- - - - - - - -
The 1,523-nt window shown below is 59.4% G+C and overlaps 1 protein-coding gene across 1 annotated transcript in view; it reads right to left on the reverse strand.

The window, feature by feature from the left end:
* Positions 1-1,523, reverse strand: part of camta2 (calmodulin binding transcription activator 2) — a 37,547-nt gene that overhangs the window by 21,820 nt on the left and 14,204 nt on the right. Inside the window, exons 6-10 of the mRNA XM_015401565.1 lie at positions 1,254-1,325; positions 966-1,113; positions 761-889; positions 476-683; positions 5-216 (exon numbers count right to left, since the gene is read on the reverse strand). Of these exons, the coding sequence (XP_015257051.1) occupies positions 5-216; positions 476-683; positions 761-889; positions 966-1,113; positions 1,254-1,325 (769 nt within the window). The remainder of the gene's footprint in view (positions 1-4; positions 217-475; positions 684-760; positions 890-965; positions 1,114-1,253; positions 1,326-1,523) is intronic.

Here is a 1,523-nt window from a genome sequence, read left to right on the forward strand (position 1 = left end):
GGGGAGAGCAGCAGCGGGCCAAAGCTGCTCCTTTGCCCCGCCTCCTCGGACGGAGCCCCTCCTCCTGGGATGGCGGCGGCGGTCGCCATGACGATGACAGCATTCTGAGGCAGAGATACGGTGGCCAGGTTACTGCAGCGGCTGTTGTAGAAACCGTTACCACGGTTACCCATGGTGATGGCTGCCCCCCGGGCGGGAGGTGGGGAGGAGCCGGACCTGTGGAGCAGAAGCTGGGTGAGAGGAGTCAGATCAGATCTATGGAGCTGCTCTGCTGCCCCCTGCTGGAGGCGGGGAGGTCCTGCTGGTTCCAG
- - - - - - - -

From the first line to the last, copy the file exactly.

The 1,523-nt window shown below is 59.4% G+C and overlaps 1 protein-coding gene across 1 annotated transcript in view; it reads right to left on the reverse strand.

The window, feature by feature from the left end:
* Positions 1-1,523, reverse strand: part of camta2 (calmodulin binding transcription activator 2) — a 37,547-nt gene that overhangs the window by 21,820 nt on the left and 14,204 nt on the right. Inside the window, exons 6-10 of the mRNA XM_015401565.1 lie at positions 1,254-1,325; positions 966-1,113; positions 761-889; positions 476-683; positions 5-216 (exon numbers count right to left, since the gene is read on the reverse strand). Of these exons, the coding sequence (XP_015257051.1) occupies positions 5-216; positions 476-683; positions 761-889; positions 966-1,113; positions 1,254-1,325 (769 nt within the window). The remainder of the gene's footprint in view (positions 1-4; positions 217-475; positions 684-760; positions 890-965; positions 1,114-1,253; positions 1,326-1,523) is intronic.

Here is a 1,523-nt window from a genome sequence, read left to right on the forward strand (position 1 = left end):
GGGGAGAGCAGCAGCGGGCCAAAGCTGCTCCTTTGCCCCGCCTCCTCGGACGGAGCCCCTCCTCCTGGGATGGCGGCGGCGGTCGCCATGACGATGACAGCATTCTGAGGCAGAGATACGGTGGCCAGGTTACTGCAGCGGCTGTTGTAGAAACCGTTACCACGGTTACCCATGGTGATGGCTGCCCCCCGGGCGGGAGGTGGGGAGGAGCCGGACCTGTGGAGCAGAAGCTGGGTGAGAGGAGTCAGATCAGATCTATGGAGCTGCTCTGCTGCCCCCTGCTGGAGGCGGGGAGGTCCTGCTGGTTCCAG